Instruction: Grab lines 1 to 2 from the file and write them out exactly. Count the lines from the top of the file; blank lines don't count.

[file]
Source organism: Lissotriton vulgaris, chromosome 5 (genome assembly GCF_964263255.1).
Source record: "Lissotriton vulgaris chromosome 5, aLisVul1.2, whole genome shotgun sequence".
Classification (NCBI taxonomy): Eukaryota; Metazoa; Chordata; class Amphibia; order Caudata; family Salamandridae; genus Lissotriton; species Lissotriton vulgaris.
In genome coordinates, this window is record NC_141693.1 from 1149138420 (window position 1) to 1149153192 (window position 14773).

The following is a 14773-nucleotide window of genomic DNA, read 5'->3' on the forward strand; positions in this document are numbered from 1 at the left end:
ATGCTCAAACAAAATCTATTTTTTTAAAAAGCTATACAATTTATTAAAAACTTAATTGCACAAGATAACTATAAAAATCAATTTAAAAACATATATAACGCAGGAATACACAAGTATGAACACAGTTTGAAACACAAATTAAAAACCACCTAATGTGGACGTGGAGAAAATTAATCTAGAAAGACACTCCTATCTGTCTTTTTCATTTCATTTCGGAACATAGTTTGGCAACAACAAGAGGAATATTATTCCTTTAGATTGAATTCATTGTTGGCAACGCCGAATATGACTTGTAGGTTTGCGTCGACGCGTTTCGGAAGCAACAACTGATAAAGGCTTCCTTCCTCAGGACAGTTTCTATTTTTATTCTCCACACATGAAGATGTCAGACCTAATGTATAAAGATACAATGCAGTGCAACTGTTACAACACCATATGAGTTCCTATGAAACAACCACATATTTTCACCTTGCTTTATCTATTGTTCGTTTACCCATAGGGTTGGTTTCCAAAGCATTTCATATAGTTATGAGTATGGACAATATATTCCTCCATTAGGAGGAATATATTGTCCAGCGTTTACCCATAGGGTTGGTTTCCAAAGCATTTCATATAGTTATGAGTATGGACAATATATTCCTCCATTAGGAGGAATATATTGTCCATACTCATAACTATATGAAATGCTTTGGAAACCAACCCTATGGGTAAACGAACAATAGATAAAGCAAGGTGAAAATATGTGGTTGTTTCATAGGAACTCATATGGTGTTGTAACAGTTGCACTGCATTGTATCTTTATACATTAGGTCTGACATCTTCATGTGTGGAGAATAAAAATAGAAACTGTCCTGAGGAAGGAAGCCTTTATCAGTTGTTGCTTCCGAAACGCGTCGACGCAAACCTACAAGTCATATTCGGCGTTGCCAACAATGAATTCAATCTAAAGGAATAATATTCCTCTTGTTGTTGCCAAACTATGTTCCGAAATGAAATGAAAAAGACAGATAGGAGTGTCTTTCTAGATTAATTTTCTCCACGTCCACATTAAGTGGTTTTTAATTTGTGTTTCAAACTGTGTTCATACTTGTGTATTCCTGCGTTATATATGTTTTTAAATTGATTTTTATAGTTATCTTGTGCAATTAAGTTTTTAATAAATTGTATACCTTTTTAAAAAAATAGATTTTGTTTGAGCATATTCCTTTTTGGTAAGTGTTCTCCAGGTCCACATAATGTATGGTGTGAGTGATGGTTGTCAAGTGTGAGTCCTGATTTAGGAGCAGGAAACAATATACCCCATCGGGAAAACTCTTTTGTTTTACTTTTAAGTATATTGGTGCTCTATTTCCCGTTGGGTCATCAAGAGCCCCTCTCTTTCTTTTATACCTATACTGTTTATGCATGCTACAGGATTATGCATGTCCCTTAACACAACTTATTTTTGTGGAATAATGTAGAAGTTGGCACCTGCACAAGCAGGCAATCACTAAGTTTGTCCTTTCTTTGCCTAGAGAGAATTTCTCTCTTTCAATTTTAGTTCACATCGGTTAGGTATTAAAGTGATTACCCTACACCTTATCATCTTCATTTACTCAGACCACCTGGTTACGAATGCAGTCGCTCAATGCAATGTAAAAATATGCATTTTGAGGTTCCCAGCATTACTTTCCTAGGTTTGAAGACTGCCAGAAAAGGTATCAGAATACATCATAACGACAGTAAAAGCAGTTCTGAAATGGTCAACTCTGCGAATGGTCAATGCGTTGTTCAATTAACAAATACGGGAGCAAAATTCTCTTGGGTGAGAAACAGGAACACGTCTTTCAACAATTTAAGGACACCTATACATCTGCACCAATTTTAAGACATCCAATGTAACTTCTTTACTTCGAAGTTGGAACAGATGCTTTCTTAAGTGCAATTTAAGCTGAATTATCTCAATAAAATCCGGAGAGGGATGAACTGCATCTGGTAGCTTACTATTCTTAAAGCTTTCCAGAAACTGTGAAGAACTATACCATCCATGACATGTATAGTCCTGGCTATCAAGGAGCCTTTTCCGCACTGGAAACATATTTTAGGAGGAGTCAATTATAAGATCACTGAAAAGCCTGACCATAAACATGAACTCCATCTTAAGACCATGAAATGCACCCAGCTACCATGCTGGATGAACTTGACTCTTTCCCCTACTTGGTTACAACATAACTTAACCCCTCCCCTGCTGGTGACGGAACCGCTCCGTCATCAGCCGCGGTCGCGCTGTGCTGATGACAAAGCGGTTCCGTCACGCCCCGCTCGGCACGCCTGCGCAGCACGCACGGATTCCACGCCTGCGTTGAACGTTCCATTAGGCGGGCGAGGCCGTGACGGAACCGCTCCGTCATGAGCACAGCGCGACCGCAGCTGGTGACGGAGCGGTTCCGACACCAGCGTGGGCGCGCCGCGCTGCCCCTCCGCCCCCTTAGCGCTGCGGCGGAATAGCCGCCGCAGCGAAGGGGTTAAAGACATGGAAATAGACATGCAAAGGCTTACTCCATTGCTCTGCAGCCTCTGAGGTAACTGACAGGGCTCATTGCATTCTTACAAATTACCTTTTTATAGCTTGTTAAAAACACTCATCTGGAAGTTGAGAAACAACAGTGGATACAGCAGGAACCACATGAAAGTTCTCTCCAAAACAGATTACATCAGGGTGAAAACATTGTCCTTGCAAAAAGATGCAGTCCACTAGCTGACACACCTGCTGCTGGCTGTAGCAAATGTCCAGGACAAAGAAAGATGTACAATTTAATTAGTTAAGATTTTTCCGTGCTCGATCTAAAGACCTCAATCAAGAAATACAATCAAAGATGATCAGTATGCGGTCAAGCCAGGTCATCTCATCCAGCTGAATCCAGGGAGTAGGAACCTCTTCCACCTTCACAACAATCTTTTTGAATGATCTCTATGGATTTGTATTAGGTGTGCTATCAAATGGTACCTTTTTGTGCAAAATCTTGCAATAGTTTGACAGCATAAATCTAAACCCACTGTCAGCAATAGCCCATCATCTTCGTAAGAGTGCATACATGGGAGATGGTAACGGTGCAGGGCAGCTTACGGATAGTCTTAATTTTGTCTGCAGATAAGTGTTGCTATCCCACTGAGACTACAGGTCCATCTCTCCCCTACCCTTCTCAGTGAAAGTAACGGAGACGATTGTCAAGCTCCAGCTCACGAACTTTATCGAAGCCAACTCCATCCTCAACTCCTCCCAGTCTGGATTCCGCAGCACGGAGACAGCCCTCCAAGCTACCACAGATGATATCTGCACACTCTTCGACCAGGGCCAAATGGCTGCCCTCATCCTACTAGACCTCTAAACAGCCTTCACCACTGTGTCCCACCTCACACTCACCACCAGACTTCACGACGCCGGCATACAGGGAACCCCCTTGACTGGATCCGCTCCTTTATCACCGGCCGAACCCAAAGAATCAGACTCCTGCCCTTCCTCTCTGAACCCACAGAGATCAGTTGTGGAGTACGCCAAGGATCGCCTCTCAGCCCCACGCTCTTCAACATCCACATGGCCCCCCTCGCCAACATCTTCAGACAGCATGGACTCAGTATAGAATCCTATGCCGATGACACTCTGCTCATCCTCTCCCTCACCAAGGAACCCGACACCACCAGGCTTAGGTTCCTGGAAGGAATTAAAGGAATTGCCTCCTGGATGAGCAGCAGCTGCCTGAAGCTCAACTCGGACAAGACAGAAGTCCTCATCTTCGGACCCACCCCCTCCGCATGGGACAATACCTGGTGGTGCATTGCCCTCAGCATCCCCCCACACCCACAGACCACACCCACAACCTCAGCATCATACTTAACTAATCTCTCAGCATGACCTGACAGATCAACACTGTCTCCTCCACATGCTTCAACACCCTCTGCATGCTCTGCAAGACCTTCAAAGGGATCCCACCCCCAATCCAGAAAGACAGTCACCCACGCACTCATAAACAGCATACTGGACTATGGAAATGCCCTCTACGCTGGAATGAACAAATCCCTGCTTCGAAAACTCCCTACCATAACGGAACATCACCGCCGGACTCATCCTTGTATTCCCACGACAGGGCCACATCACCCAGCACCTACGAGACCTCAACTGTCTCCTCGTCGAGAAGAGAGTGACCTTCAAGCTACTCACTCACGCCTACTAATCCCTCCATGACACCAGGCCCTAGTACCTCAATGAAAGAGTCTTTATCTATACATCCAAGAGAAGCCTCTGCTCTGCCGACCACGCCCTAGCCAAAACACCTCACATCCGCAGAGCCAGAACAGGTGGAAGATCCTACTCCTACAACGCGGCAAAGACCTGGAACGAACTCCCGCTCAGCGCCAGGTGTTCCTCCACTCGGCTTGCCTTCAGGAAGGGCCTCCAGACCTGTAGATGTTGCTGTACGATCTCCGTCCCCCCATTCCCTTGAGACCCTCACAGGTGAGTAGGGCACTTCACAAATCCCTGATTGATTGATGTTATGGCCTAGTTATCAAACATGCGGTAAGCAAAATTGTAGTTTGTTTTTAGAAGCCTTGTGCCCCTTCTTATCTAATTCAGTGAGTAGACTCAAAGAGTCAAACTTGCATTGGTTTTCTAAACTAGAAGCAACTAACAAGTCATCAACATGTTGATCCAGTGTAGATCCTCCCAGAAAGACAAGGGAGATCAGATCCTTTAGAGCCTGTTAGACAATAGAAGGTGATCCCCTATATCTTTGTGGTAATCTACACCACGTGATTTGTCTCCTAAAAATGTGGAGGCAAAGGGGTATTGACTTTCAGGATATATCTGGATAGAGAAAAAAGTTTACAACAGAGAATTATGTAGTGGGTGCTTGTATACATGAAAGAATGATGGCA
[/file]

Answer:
Source organism: Lissotriton vulgaris, chromosome 5 (genome assembly GCF_964263255.1).
Source record: "Lissotriton vulgaris chromosome 5, aLisVul1.2, whole genome shotgun sequence".